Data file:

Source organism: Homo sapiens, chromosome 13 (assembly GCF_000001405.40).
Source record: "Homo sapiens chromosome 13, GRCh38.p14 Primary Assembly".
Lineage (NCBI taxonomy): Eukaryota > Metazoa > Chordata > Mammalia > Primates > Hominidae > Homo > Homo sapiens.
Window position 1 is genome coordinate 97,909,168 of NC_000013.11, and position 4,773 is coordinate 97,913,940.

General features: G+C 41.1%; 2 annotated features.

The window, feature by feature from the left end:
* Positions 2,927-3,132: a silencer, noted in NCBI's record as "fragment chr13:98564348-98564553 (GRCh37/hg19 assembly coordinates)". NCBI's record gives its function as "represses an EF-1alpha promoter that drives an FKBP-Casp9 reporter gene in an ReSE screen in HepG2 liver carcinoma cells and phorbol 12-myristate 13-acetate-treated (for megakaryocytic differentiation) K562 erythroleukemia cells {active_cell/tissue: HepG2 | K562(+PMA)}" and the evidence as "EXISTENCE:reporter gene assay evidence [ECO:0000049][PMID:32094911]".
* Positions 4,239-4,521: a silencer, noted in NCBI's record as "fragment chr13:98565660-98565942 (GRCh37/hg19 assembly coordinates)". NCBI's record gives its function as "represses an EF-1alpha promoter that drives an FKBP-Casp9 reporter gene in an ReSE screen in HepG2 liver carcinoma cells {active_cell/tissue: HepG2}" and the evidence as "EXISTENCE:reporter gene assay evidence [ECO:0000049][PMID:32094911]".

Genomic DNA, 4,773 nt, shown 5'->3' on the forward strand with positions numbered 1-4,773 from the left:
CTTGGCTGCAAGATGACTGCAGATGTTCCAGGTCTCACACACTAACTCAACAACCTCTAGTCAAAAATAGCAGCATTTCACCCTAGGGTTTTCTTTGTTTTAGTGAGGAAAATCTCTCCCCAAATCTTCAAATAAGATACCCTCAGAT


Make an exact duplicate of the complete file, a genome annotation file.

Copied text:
Source organism: Homo sapiens, chromosome 13 (assembly GCF_000001405.40).
Source record: "Homo sapiens chromosome 13, GRCh38.p14 Primary Assembly".
Lineage (NCBI taxonomy): Eukaryota > Metazoa > Chordata > Mammalia > Primates > Hominidae > Homo > Homo sapiens.
Window position 1 is genome coordinate 97,909,168 of NC_000013.11, and position 4,773 is coordinate 97,913,940.

General features: G+C 41.1%; 2 annotated features.

The window, feature by feature from the left end:
* Positions 2,927-3,132: a silencer, noted in NCBI's record as "fragment chr13:98564348-98564553 (GRCh37/hg19 assembly coordinates)". NCBI's record gives its function as "represses an EF-1alpha promoter that drives an FKBP-Casp9 reporter gene in an ReSE screen in HepG2 liver carcinoma cells and phorbol 12-myristate 13-acetate-treated (for megakaryocytic differentiation) K562 erythroleukemia cells {active_cell/tissue: HepG2 | K562(+PMA)}" and the evidence as "EXISTENCE:reporter gene assay evidence [ECO:0000049][PMID:32094911]".
* Positions 4,239-4,521: a silencer, noted in NCBI's record as "fragment chr13:98565660-98565942 (GRCh37/hg19 assembly coordinates)". NCBI's record gives its function as "represses an EF-1alpha promoter that drives an FKBP-Casp9 reporter gene in an ReSE screen in HepG2 liver carcinoma cells {active_cell/tissue: HepG2}" and the evidence as "EXISTENCE:reporter gene assay evidence [ECO:0000049][PMID:32094911]".

Genomic DNA, 4,773 nt, shown 5'->3' on the forward strand with positions numbered 1-4,773 from the left:
CTTGGCTGCAAGATGACTGCAGATGTTCCAGGTCTCACACACTAACTCAACAACCTCTAGTCAAAAATAGCAGCATTTCACCCTAGGGTTTTCTTTGTTTTAGTGAGGAAAATCTCTCCCCAAATCTTCAAATAAGATACCCTCAGAT